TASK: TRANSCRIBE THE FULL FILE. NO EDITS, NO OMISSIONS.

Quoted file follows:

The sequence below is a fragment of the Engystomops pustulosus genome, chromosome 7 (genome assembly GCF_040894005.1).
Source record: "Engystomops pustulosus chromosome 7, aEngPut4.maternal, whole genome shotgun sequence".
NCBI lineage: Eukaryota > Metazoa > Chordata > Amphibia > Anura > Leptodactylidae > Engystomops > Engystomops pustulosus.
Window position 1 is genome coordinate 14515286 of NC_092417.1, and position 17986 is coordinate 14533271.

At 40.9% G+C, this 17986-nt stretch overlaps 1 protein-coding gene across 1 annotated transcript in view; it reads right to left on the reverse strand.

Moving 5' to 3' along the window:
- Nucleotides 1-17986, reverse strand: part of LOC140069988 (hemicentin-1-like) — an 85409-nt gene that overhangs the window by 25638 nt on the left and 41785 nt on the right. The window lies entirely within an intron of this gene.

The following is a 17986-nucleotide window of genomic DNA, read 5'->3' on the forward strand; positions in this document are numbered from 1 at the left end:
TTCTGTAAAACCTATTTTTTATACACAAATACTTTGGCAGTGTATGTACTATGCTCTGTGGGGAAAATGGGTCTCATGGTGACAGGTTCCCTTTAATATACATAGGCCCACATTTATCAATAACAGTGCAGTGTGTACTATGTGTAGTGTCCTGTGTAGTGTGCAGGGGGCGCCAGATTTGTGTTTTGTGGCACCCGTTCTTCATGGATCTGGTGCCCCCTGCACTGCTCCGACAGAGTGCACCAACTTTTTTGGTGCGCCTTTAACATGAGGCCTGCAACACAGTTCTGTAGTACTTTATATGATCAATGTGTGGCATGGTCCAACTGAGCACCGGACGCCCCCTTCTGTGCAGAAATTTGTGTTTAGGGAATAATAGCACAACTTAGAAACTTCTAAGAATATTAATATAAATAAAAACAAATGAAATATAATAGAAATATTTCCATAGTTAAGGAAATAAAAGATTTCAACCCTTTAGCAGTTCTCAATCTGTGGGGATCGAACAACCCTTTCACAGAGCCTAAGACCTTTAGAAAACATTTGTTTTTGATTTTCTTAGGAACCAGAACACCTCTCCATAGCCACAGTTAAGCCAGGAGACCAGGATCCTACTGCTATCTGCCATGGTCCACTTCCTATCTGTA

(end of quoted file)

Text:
The sequence below is a fragment of the Engystomops pustulosus genome, chromosome 7 (genome assembly GCF_040894005.1).
Source record: "Engystomops pustulosus chromosome 7, aEngPut4.maternal, whole genome shotgun sequence".
NCBI lineage: Eukaryota > Metazoa > Chordata > Amphibia > Anura > Leptodactylidae > Engystomops > Engystomops pustulosus.
Window position 1 is genome coordinate 14515286 of NC_092417.1, and position 17986 is coordinate 14533271.

At 40.9% G+C, this 17986-nt stretch overlaps 1 protein-coding gene across 1 annotated transcript in view; it reads right to left on the reverse strand.

Moving 5' to 3' along the window:
- Nucleotides 1-17986, reverse strand: part of LOC140069988 (hemicentin-1-like) — an 85409-nt gene that overhangs the window by 25638 nt on the left and 41785 nt on the right. The window lies entirely within an intron of this gene.

The following is a 17986-nucleotide window of genomic DNA, read 5'->3' on the forward strand; positions in this document are numbered from 1 at the left end:
TTCTGTAAAACCTATTTTTTATACACAAATACTTTGGCAGTGTATGTACTATGCTCTGTGGGGAAAATGGGTCTCATGGTGACAGGTTCCCTTTAATATACATAGGCCCACATTTATCAATAACAGTGCAGTGTGTACTATGTGTAGTGTCCTGTGTAGTGTGCAGGGGGCGCCAGATTTGTGTTTTGTGGCACCCGTTCTTCATGGATCTGGTGCCCCCTGCACTGCTCCGACAGAGTGCACCAACTTTTTTGGTGCGCCTTTAACATGAGGCCTGCAACACAGTTCTGTAGTACTTTATATGATCAATGTGTGGCATGGTCCAACTGAGCACCGGACGCCCCCTTCTGTGCAGAAATTTGTGTTTAGGGAATAATAGCACAACTTAGAAACTTCTAAGAATATTAATATAAATAAAAACAAATGAAATATAATAGAAATATTTCCATAGTTAAGGAAATAAAAGATTTCAACCCTTTAGCAGTTCTCAATCTGTGGGGATCGAACAACCCTTTCACAGAGCCTAAGACCTTTAGAAAACATTTGTTTTTGATTTTCTTAGGAACCAGAACACCTCTCCATAGCCACAGTTAAGCCAGGAGACCAGGATCCTACTGCTATCTGCCATGGTCCACTTCCTATCTGTA